How fraudsters found bigger phish to fry
By Rob Minto
Published: November 11 2008 23:01 | Last updated: November 11 2008 23:01
If you thought spam was a problem, things are only set to get worse with
phishing. Most e-mail users are used to spam - the irritating unsolicited
e-mail trying to sell you something. It is easy to spot. But phishing, a form
of fraudulent spam that attempts to get account information from individuals or
install malicious programmes on their machines, is becoming smarter.
For one thing, phishing e-mails have become slicker and more personalised.
Richard Howard, director of intelligence at iDefense, a security intelligence
company, says: "This is a trend change, from global to targeted. It is now
senior executives in major financial institutions. And the bad guys aren't just
after retail accounts but big commercial accounts. An e-mail asks you to go to
a specific web page, and once you are there, they own you."
The programming behind the e-mails is also becoming more sophisticated.
According to Rik Ferguson, senior security adviser at TrendMicro: "This isn't
bedroom coders any more - it's a mainstream business." A new malware (malicious
software) programme is created every six seconds and, once installed, they are
getting harder to detect.
Part of the problem is the volume of e-mail in the workplace. Simon Church,
vice-president of VeriSign, a security company, says: "In the general course of
the day you get so much interaction from friends and colleagues, it could come
Spam is still a vast problem. It is estimated that over 100bn spam e-mails are
sent every day. But the number of targeted e-mail attacks is also rising at a
phenomenal rate. Trend Micro, an internet security company, calculates that in
2005 there were on average two such attacks globally a week. That rose to over
1,000 a day by late 2007, and shows no signs of slowing down.
Phishing attacks are often sent out in short bursts. On October 16,
MessageLabs, the online security firm, intercepted 7,000 phishing attacks
purporting to be from Bank of America in an attack that took place over two
hours. The next day, the BofA phishing e-mails more than doubled to 15,000 and
during the weekend reached a total of over 125,000. And that was only 16 per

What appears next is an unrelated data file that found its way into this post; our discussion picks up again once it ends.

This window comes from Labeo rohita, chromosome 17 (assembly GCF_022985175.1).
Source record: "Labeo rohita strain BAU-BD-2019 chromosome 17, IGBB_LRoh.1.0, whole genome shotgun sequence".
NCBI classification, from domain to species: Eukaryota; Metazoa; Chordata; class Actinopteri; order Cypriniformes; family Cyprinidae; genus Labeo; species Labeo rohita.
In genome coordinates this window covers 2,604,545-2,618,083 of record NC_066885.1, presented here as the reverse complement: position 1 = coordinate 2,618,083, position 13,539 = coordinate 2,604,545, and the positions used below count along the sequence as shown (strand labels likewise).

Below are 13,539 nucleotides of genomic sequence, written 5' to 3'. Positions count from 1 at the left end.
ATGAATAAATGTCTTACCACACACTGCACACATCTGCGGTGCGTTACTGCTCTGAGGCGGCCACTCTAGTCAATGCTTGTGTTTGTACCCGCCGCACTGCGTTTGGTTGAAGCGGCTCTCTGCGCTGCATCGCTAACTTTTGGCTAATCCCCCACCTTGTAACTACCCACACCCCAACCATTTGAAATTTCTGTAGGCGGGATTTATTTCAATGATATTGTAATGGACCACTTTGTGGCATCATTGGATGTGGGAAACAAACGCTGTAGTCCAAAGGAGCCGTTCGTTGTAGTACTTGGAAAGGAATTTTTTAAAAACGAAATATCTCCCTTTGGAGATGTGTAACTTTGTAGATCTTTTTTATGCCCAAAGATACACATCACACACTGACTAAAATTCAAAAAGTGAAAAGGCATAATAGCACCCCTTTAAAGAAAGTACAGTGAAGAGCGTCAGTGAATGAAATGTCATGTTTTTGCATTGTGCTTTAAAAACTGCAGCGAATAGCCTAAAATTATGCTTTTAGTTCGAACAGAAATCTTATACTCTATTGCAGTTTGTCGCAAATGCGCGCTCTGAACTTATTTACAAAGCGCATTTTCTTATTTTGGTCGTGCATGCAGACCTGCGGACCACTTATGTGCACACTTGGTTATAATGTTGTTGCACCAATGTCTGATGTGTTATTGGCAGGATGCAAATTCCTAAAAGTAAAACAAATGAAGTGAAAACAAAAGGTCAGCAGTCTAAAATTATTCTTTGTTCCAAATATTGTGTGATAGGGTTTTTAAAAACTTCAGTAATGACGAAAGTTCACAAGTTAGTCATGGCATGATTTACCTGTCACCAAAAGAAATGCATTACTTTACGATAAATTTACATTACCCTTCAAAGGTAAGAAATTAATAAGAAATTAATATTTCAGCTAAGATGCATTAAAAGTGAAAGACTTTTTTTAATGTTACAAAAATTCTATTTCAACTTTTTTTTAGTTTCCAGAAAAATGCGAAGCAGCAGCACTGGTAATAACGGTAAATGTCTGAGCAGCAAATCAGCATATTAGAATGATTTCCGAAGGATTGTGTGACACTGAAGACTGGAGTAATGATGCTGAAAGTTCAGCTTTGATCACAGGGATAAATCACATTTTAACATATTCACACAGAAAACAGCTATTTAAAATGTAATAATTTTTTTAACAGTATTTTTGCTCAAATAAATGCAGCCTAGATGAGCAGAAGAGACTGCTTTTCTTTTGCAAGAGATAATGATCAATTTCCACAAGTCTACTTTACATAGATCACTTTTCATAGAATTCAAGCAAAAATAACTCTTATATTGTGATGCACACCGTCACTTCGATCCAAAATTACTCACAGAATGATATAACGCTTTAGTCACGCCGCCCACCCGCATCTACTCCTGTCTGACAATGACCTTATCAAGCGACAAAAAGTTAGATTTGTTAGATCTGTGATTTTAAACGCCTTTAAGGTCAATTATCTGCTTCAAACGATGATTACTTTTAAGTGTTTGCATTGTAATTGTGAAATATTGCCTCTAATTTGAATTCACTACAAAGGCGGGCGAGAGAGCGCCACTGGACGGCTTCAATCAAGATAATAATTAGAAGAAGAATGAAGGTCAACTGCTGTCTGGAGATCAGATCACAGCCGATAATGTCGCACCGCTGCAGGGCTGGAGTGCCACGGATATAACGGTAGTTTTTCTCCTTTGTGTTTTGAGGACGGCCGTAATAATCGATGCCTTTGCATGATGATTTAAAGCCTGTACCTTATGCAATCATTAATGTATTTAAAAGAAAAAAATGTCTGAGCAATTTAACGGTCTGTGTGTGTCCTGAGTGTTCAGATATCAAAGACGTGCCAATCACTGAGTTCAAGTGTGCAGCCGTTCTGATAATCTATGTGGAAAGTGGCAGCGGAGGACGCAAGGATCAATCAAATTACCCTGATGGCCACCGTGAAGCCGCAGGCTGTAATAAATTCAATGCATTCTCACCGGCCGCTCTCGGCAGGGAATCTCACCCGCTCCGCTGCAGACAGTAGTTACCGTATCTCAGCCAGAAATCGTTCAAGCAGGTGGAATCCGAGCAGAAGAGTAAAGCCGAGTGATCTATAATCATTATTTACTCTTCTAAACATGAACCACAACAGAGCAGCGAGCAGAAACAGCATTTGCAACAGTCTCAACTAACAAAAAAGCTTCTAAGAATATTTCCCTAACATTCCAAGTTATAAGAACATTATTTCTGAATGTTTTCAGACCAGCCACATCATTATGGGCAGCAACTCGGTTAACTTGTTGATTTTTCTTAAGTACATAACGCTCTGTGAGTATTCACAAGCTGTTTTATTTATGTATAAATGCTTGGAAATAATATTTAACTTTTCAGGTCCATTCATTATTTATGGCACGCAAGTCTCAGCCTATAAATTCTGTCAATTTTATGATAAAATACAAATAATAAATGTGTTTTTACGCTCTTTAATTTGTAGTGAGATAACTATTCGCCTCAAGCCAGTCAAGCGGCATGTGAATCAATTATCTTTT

cent of all phishing for the weekend - a total of more than 780,000 e-mails.
Some phishing attacks use the same principle as spam, which is a simple numbers
game: send out as many as possible and the chances are some careless or
confused people will give you their details. But the new trend, known as "spear
phishing", is to target wealthy people using personalised e-mails. And if the
target also has a high public profile, the attack is known as "whale phishing".
A recent whale phishing target was the chief executive of one of the biggest
banks in the US. Like many chief executives, his e-mail was handled by staff in
the office. The message was convincing, as it had a document attached that
related to a potential lawsuit. According to one of the senior executives at
the bank: "The e-mail sent to the CEO was then forwarded to the legal
department, and 15 people clicked on that link. The recipients did not think it
would be malicious, as the e-mail came from someone they knew."
Unbeknown to the recipients, opening the attached document in the e-mail
installed a keystroke logger - a programme that records all the activity on a
computer entered on the keyboard and sends it to a remote location where the
attackers can analyse it, picking up passwords and other details. Fortunately,
the bank had been warned of some sort of attack, and had put blocks in place to
prevent the malware being installed.
Another recent whale phishing attack was directed at the head of an internet
security company. Dave DeWalt, chief executive of McAfee, received an e-mail
that was so convincing that even he was nearly duped.
"It was from my bank. They knew I was out of the country, they knew where I
was, and it said my accounts had been suspended," he says. "It had some of my
account information in it and asked me to re-authenticate myself. This was a
highly sophisticated attack on me, and they may have called my office to find
where I was."
Mr DeWalt was too savvy to click on the link: "I thought straightaway that my
bank would call over something like this rather than send an e-mail." But
tracking down the owner of the website behind the e-mail proved too hard even
for a security company as powerful as McAfee. The website IP address, commonly
used to identify a site, changed over 1,000 times in the following week, making
it almost untraceable.
Stories of fraud and phishing have only increased the confusion over internet
and banking security.
When it was revealed that Nicolas Sarkozy, French president, had money stolen
from his bank account in October, the French government launched an inquiry
into how the account was hacked. Some articles reported that Mr Sarkozy had
been a victim of a phishing attack, yet police reports suggested that the
criminals did not know the identity of the president when they accessed his
account, suggesting it was probably a direct debit fraud or similar activity.
The response by the French government was to place the security spotlight on
the bank. However, most internet fraud is prompted by people who fail to
safeguard bank details or choose passwords that are easy to guess.
Almost all banks now ask only for specific characters from passwords, not the
password in full. And many use two forms of authentication - a phone call or
text message as well as an e-mail.
So how can people stay safe online? Mr Howard has a golden rule: "Never click
on a link in an e-mail," he says. "Never ever ever. Not even if you know them."
You have been warned.
Copyright The Financial Times Limited 2008